New Mexico State University Landscape Demonstration Garden

The Fabian Garcia Science Center is part of the New Mexico State University (NMSU) Agricultural Experiment Station. Located just west of Main Street, on University Avenue, the Complex houses the Landscape Demonstration Garden and facilities for cotton, onion, pecan and chile research. Fabian Garcia, for whom the Center is named, began researching these crops over 100 years ago, and his work is in evidence to this day.

Fabian Garcia was one of five members of the first graduating class of New Mexico College of Agriculture and Mechanical Arts (now NMSU), in 1894. As an undergraduate, Garcia began developing the "New Mexican" chile-pod type still grown in the state today. After graduation, Garcia was employed by the Agricultural Experiment Station, and was named director in 1913.

Garcia was station director until his retirement in 1945. Researchers such as Roy Harper, developer of the New Mexico No. 6 chile, carried Fabian Garcia's work further, as did Roy Nakayama, who developed the NuMex Big Jim, NuMex R Naky, and NuMex L-4, but it is Fabian Garcia who is credited with laying the groundwork for New Mexico's success in the commercial production of onions, cotton, pecans, and of course, chile.

Landscape Demonstration Garden - Fabian Garcia Science Center

The Landscape Demonstration Garden at the Fabian Garcia Science Center is a relatively new addition of NMSU's Agriculture Experiment Station. Conceived in the imaginations of Agronomy and Horticulture professors in 1983, retired Minnesota landscape architect Roy Anderson donated his time to design the garden. With faculty and community donations of time and materials, the Landscape Demonstration Garden opened in 1985, and continues to engage College of Agriculture and Home Economics students in a "living laboratory" environment. The garden involves students in meaningful work that complements their academic experience and develops skills for careers in agriculture. In addition, the garden serves the community as an area in which to learn gardening methods and view plant material appropriate to the southern New Mexico climate, thus playing a vital role in fulfilling New Mexico State University's obligation as a Land Grant Institution: To serve and educate the community.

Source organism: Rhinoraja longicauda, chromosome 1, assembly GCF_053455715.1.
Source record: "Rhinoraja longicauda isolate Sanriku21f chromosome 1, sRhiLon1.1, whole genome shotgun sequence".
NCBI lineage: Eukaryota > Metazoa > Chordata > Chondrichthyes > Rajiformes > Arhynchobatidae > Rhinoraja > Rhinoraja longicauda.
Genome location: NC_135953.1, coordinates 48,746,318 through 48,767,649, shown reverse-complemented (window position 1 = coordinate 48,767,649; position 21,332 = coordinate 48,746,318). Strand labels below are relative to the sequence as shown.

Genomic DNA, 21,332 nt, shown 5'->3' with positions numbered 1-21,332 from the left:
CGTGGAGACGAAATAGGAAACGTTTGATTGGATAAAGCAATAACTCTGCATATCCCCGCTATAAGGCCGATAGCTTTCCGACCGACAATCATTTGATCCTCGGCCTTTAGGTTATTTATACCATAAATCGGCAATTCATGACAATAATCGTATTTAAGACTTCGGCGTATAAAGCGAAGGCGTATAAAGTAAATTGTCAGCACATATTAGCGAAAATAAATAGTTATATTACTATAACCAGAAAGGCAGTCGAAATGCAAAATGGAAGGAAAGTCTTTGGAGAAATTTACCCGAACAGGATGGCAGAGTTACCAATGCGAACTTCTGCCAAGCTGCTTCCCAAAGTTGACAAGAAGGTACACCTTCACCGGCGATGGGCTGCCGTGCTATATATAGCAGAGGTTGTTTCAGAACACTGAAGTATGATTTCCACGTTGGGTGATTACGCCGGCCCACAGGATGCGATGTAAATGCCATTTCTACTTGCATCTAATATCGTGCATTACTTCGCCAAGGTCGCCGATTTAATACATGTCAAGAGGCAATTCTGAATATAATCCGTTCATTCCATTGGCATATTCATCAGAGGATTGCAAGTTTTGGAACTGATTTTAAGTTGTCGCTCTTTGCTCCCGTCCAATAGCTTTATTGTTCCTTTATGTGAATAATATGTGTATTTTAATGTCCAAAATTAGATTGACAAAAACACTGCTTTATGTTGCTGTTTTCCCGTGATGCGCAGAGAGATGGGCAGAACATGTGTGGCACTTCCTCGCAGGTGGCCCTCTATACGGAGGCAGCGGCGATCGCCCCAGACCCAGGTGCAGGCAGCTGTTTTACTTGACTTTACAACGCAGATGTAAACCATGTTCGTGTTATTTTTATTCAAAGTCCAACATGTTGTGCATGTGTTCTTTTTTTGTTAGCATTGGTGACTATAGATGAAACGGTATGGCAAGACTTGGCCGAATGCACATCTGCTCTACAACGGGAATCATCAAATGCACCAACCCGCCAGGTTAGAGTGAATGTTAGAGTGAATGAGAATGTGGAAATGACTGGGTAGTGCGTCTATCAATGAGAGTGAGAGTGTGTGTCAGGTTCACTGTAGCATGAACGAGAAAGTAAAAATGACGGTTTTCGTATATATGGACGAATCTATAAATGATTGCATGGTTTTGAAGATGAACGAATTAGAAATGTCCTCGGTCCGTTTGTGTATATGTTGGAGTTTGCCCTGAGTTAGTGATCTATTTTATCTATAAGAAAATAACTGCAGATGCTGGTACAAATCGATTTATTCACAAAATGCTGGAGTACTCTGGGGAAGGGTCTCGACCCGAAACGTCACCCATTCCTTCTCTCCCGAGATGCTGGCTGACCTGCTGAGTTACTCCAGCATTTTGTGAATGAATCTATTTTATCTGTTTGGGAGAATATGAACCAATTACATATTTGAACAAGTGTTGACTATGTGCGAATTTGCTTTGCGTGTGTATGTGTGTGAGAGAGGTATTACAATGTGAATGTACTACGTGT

The Landscape Demonstration Garden displays over 200 labeled genera of trees, shrubs, and groundcovers. Each plant is labeled to provide the visitor with the specimen's scientific and common name, and hardiness zone, as well as symbols indication the ornamental use. For example, the apple and bird symbols indicate a fruit-bearing plant that attracts birds.

Education Theme Gardens

In 1997, an award from the USDA provided funding for the design and installation of five (5) education theme gardens, known collectively as the Dig and Discover Project. The project's principal objective was to provide experiential learning for undergraduate Agronomy and Horticulture students, while simultaneously creating a stronger link between higher education and K-12 students. The history and math gardens were designed by a graduate student, and undergraduates designed the remaining three gardens. Students were responsible for garden theme conception, design and installation methods, and development of relevant, age-appropriate activities.

The A-MAZE-Ing History Garden

Designed By: Laura Davis

Completed: August 1998

This garden commemorated Don Juan de Onate's historical exploration of the Southwest United States. Planted the first year in German millet, and the second year in corn, preliminary activities focused on explorers and their quests, and included flag making. Activity stations within the Maze included a buried chest, where young explorers "discovered" the same type of treasure that Onate's explorers found: Corn, squash, and pinto bean seeds.

Maze History Garden Sign


Earth Math

Designed By: Laura Davis

Completed: September 1999

The Earth Math Garden's formal design reflects basic geometric and algebraic principles. Activities focus on concepts such as circumference, radius, diameter, and right angles.


Herb & Dye Gardens

Designed By: Cathy Feser

Completed: May 2000

Plants in the Herb Garden are used in the culinary and medicinal arts, and exhibit a variety of leaf colors, textures, and scents. Activities focus on the senses of touch, smell, and taste. The Dye Garden , set within the Herb Garden, features plants commonly used for the dyeing of cloth. Activities teach students about various plant parts and the color produced from each part.


Sculpture Garden

Designed By: Carolyn Taylor

Completed: May 2000

The Sculpture Garden displays creativity with plant material. Junipers form the stationary background for the University's acronym, "sculpted" in bas-relief with seasonally changed annuals.


The U.S.-Mexican Garden

Designed By: Daniel Anaya, Kerri Dell, Luke Mauter, and Nikki Pryor (Fall 1999)

Construction Pending: Anticipated Fall, 2000

This garden will be a colorful display of mirror-imaged flowering shrubs, with plants labeled in English on one side of the garden, and in Spanish on the other side. Activities center on culture and language arts.